Well, my guests and film crew are gone for the season and so, seemingly are the bears. I did hear that there was one at Cape Merry today and one in town last night, could still a week or so of a few bears coming and going from the ice by Eskimo Point.
Anyway, the season is over for me and I have a bit of the bear season blahs tonight. After such a short and intense period of time with polar bears and politics, the come-down can be a bit exhausting. Some recent posts on polar bear alley by a false facebook ID named Willie Stroker and a surreptitious email by Junior to an old friend did cause me to think about a few final things though.
This is a blog and I write what I am thinking for the day, sometimes positve and sometimes critical, rarely with a social filter (I’ve heard of these, though). This year, I have been a bit harsh on Manitoba Conservation and maybe it was all just part of ‘bear season’ or maybe not. So, instead of getting bogged down in arguments and politics, I will just offer my suggestions for how we all might make ‘bear season’ a little better for the bears and for Churchill residents.
Here are my suggestions, for what it’s worth.
Public Safety and Polar Bears
- Establish remote cameras in the rocks on the bay side of Churchill. The coast can then be monitored remotely for bear activity as opposed to relying on officers walking in the rocks at significant personal risk while reducing the risk of bears unexpectedly entering town.
Explore.org and Polar Bears International could potentially assist in the funding and set up of this security system. The coast could be monitored from the Manitoba Conservation office and possibly by Polar Bears International volunteers throughout the day and, with the use of infra-red cameras, at night.
- Family units (mothers and cubs) should not be hazed with non-lethal deterrents (cracker shells) unless public risk makes it absolutely necessary. Many bears prefer to travel through town along the coast and Town Complex beach without entering the community. If deterrents are determined to be necessary, their use should be kept to a minimum, preferably to reduce the stress and energy expenditure of the family unit.
Once a family unit has been spotted near the community, Polar Bears International and local volunteers could be stationed along the perimeter of the community to observe the movements of the female with cubs until tide and weather conditions make it suitable to relocate them across the Churchill River. This could assist Manitoba Conservation with maintaining public safety while freeing them up to continue their regular patrol.
Tundra Vehicle Permits
- Recently, Manitoba Conservation issued a land-use permit for two Tundra Vehicles in the area including Ithaca Point, Bird Cove and Halfway Point. I do not feel that this relatively pristine area can support tundra vehicle tours but I also do not feel that the Lazy Bear Lodge should now be punished because they put in the effort to get these permits.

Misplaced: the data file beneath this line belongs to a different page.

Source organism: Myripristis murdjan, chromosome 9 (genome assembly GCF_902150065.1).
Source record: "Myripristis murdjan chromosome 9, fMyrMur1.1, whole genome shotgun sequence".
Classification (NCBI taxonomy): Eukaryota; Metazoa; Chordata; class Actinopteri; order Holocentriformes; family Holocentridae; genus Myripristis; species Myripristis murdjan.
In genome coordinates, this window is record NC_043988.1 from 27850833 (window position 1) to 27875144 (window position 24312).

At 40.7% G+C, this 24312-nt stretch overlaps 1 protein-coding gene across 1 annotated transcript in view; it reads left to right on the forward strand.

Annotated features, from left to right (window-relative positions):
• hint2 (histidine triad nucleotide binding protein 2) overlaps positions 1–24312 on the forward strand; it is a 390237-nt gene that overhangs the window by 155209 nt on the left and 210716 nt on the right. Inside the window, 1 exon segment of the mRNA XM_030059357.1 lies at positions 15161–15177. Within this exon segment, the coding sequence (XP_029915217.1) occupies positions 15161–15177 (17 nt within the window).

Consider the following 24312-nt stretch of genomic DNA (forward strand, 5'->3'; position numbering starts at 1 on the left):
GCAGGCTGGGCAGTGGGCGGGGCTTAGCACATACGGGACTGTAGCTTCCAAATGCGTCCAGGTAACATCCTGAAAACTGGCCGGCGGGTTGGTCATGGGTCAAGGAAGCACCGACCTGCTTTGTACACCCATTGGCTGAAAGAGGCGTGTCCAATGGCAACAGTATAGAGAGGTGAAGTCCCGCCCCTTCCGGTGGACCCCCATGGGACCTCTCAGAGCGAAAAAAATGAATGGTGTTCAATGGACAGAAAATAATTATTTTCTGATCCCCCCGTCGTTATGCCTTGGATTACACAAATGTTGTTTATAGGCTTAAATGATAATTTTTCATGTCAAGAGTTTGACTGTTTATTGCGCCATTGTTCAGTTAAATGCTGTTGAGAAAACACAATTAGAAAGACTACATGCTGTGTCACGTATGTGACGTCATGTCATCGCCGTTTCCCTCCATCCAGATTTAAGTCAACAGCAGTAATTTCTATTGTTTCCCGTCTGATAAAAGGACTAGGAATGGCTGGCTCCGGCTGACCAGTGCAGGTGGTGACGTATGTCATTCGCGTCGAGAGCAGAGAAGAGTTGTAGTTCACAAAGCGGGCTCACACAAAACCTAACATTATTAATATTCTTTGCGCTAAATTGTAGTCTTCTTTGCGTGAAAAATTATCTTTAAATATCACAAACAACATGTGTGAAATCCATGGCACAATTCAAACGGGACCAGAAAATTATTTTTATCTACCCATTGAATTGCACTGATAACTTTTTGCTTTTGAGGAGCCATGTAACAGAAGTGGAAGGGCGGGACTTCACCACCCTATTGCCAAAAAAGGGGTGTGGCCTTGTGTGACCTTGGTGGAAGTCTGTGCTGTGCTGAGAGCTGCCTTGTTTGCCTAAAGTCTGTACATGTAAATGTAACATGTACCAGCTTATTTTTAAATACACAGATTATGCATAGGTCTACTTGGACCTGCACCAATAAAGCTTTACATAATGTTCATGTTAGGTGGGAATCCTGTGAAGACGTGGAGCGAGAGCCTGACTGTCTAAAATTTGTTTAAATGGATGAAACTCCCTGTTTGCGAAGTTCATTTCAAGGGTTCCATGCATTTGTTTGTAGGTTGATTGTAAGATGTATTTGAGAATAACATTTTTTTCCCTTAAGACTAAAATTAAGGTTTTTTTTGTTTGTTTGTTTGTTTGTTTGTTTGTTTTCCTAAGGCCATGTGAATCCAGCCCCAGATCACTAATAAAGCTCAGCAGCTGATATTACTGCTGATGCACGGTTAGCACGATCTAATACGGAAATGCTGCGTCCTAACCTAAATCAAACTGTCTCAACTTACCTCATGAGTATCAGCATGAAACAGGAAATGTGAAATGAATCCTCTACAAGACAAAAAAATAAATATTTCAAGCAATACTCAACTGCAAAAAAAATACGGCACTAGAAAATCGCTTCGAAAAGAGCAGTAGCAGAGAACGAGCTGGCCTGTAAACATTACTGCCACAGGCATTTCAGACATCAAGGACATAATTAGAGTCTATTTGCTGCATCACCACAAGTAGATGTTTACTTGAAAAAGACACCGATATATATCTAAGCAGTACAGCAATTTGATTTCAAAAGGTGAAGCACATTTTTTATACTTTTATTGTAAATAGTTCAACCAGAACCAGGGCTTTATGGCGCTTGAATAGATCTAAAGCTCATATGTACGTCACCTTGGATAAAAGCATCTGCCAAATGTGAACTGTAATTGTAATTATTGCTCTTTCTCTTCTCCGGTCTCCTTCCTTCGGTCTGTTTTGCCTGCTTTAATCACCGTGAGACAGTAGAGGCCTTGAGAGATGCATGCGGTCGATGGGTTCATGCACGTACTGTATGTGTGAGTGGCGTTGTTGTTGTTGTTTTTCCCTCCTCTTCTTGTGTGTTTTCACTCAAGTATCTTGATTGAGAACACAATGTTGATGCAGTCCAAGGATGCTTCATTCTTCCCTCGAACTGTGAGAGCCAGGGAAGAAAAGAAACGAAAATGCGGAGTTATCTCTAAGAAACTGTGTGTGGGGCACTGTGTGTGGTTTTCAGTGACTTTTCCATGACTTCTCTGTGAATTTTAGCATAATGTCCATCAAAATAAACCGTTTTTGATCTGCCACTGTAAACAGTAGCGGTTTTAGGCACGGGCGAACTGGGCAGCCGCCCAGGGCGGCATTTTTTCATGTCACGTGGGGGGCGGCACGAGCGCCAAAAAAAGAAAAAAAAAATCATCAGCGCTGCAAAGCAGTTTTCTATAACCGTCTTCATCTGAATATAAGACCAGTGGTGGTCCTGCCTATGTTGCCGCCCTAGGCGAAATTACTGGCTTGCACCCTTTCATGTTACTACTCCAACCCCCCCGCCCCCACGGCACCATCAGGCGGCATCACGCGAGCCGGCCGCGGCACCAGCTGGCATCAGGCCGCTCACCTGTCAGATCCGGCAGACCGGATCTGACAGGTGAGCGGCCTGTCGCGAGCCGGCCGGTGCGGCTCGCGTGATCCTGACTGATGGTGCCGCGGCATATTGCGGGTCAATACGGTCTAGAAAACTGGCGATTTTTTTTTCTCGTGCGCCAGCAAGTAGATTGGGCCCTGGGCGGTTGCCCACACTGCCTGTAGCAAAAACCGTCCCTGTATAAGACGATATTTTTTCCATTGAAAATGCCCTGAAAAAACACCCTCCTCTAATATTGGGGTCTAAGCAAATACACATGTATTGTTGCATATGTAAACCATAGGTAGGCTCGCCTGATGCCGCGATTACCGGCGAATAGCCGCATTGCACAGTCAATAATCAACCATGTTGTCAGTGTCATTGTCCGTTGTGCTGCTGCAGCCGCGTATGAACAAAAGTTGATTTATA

By issuing these permits, Manitoba Conservation has clearly indicated that two additional permits will not stress the current polar bear population, plus the 18 permits allowed in the WMA are rarely maximized on any given day in bear season.
Therefore, these new permits should be relocated to the traditional Tundra Vehicle trails designated in the Churchill Wildlife Management Area aka ‘buggyland’ to both minimize ecological disturbance and ensure peak access to polar bears for visiting tourists.
Management Plan for Canadian Eskimo Dog Kennel (Mile 5)
- Brian Ladoon has expressed a willingness to revise the current management plan with Manitoba Conservation. A new co-operative management plan, clearly communicated to both the community and the general public, is required. This should include:
• Free access for Churchill residents at designated viewing times
• Public safety and clearly communicated rules for bear watching
• Protocols for visiting film crews and photographers
• A long-term plan for the Canadian Eskimo Dog
Generally, there is little support among Churchill residents, as well as visiting tourists, for the current practice of removing polar bears in early November from this area without explanation. A clear statement of the reasoning behind these actions is requested.
Community Access to Bear Viewing
- I would ask the Province of Manitoba to restore the built-up road areas at Ithaca point and Bird Cove and prohibit large-scale Tundra Vehicle usage west of the Great White Bear Tours maintenance facility. This should include:
• Culverts at creek crossings on Ithaca Point (two) and Bird Cove (one)
• General road repair and the removal of designated willows.
• Environmental restoration of the beach areas at Ithaca cove and Bird cove
- The grain piles at the old dump site should either be removed next summer or if they remain, supervised by Manitoba Conservation officers during the times that bears are present. Regardless, the current practice of closing that traditional bear viewing area is disappointing and I would like to see access restored.
Visiting Film Crew and Documentary Footage
- Stock footage of a polar bear lift, removal of a polar bear trap, non-lethal deterrence and the Polar Bear Alert patrol should be available through the Manitoba Conservation office in Churchill. This will reduce the need for visiting film crews to interfere with officers during ‘bear season’ and will ensure that bears are removed from the Polar Bear Holding Facility in a timely manner.
Anyway, those are my thoughts. I am officially retired from film crews as of now and will just stick to looking at bears from now on. I think these changes would be good for the community and for bears. Maybe I will do a petition, maybe I will say forget it, maybe I’ll just watch a movie right now and let someone else run with this one. Hard to say.